Interesting you complain of unions in politics. In Wisconsin big business outspent unions in the recall election 6 to 1. I don't think of unions as special interests. They are a way to balance the outsized advantage and power that business has over a working guy or gal, a kind of democratizing force. I think of big business like banks, coal, railroads and oil companies as special interests, which is what the term originally meant. We will see who will win. but if Rauner were to win it would be because he bought the election. Why should his money have more power than we middle class folks do?
Lorriane January 13, 2014 at 10:22 AM
I have no problem with private sector unions but public sector unions do considerable damage. Especially since they hold the taxpayer hostage. We can't even say no to outrageous demands or they just go on strike.
Dan Bailey January 13, 2014 at 12:39 PM
Do people who work for the gov't have fewer rights? Should they be allowed to organize and negotiate for their wages and working conditions or take whatever is offered? Public sector unions get blamed when they are not at fault. For example, the current pension crisis is largely not due to public sector workers but rather a pattern of irresponsibility on the part of elected officials of both parties starting around 1950, who failed to pay their share of the pension funding as required by the contract.
Lorriane January 15, 2014 at 08:50 AM
Well the taxpayers pay government workers and they should then negotiate with us. Let the people vote on their wages and increases. As it is now someone else agrees on what we have to pay and we have no say. And one big part of the pension problem is this. State unions were promised unsustainable taxpayer funded pensions. The contributions the worker pay in are paid out in some cases 18 months to 5 years. Taxpayers have to pay for the remaining years at rates we had zero say in approving. We can't afford it and it's unrealistic
Walter Bruun January 23, 2014 at 08:20 AM
@ Lorraine - our representatives who we elected negotiated the contracts and pensions, so how can you say "we" have had no say in the matter? Public workers pay taxes too, or didn't you know that, and they're usually paid at a far less rate than private secctor employees w/similar education, for instance when I worked at Lucent an engineer w/a masters degree and 5 yrs experience easily earned over $100K/yr, while a teacher w/the same educations but 3 times the experience earns about $30K/yr less - and has to contribute over 20% of that into their retirement plan - and they will not be able to collect Social Security after they're 65.
Walter Bruun January 23, 2014 at 08:25 AM
@ Lorraine - actually, "we" can afford to pay them, if only we'd adopt a progressive income tax like just about every other state, so rich fat-cats like Rauner will finally start paying their fair share. The unions didn't cause the problem, "our" elected officials did, many of them who were "paid to play" by businessmen like Rauner.
Lorriane January 24, 2014 at 09:30 AM
Walter you are mistaken. Go to the district 87 website and see all the teachers making over six figures not including ten or twenty thousand a year bonuses for coaching sports or running a club plus they pay nothing for health care. They only pay 9 percent of their salary towards pension unlike a regular worker that pays 6 percent into social security and up to 15 percent in a 401k. Get your facts straight. And we don't want a progressive tax. How about no state takes like Florida and seven other states. Wouldn't you rather be like those states. When you worked at Lucent did you get your summers off? Did you have to work much harder to get your degree than did a teacher. Do you know that of high school students that go on to be teachers on 2 of 10 are even in the top 1/3 of their graduating class? An student will have a hard time even becoming an engineer in the bottom 2/3 of their high school class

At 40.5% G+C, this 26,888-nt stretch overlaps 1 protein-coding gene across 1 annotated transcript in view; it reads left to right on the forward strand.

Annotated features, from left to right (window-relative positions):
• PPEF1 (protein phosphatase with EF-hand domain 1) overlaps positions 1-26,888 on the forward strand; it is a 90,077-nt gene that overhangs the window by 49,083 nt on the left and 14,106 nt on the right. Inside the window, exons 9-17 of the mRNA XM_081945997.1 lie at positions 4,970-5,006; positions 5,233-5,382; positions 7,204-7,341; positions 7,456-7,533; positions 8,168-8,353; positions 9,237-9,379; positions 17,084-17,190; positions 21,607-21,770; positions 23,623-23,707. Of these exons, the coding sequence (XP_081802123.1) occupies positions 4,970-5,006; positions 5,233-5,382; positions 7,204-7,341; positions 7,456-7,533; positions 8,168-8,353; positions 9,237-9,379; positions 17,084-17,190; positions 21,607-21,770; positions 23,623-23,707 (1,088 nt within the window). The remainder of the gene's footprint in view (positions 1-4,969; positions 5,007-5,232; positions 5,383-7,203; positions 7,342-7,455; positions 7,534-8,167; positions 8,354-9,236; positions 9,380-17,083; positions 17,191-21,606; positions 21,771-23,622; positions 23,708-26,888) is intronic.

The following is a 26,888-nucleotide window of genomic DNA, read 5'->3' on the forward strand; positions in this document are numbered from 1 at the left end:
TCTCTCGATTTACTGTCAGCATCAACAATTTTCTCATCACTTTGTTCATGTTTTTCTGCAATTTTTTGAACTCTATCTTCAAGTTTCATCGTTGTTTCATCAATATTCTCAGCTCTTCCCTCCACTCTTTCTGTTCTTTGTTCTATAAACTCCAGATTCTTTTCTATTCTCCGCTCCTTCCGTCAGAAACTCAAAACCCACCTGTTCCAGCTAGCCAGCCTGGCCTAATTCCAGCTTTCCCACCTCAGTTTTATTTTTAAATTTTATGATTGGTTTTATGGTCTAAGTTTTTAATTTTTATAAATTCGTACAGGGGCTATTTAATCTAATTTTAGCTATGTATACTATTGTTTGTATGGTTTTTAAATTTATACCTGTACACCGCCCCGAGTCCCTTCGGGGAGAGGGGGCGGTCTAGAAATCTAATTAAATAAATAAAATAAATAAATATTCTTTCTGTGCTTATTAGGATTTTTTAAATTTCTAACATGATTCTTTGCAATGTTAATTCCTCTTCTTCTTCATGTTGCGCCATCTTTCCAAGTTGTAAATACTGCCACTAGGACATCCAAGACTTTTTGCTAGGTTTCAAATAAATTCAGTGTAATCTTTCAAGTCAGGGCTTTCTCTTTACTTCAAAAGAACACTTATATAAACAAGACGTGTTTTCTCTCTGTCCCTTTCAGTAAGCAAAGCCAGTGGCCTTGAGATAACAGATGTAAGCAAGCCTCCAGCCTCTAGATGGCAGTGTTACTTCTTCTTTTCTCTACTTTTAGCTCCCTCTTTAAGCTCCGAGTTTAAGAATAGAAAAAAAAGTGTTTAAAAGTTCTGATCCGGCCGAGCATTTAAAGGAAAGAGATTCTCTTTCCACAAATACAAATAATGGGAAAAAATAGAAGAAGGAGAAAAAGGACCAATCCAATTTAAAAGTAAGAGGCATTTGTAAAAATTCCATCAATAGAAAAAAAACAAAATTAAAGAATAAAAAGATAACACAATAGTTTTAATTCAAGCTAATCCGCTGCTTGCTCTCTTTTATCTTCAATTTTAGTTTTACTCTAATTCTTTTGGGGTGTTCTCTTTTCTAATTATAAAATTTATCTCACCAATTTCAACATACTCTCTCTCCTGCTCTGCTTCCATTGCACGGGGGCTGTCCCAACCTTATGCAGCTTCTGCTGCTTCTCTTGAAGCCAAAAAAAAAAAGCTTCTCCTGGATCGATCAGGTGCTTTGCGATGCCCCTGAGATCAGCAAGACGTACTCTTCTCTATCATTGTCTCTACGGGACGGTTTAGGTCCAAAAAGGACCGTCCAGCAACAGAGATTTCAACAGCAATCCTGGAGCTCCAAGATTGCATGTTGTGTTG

Max Smart January 24, 2014 at 11:40 AM
Lorraine, there you go with those pesky, little facts again. Liberals are averse to truth and logic.
Dan Bailey January 24, 2014 at 04:46 PM
Mr Smart I find that the truth tends to move a person towards a liberal perspective. Unfortunately, there is not enough truth and therefore not enough liberals at election time. Lorraine, do those teachers salaries belong to teachers with a lot of seniority? I know young people who can't afford to work for beginning teacher salaries. My point is that even in the private sector workers tend to get paid more with more experience and talent. As for taxes, a progressive tax would be more fair as those with more would pay more. We would get enough to pay the state's bills. Conservatives used to say that there was no such thing as a free lunch. Now they seem to think that if you cut taxes the gov't will still be able to function well. At some point we need to reexamine this. By the way, my daughter lives in Florida. Their system isn't perfect.
Max Smart January 24, 2014 at 05:44 PM
"...those with more would pay more." My point exactly! THIS is the liberal mindset. Why stop there? Why not something REALLY progressive like say an asset tax? Yeah, that's it!
Dan Bailey January 24, 2014 at 05:49 PM
Did you ever watch the TV show Get Smart?
Lorriane January 25, 2014 at 11:26 AM
How is a progressive tax more fair to those that have to pay more for a system and receieve less services than to those that pay nothing and receive more benefits. That seems unfair.
Max Smart January 25, 2014 at 10:43 PM
Unfair? Not to liberals. It is there reason for being. Take, take, take. OPM...The most addictive stuff known to man.
Lorriane January 26, 2014 at 09:40 AM
How about in Illinois pension income is untaxed. how is that fair?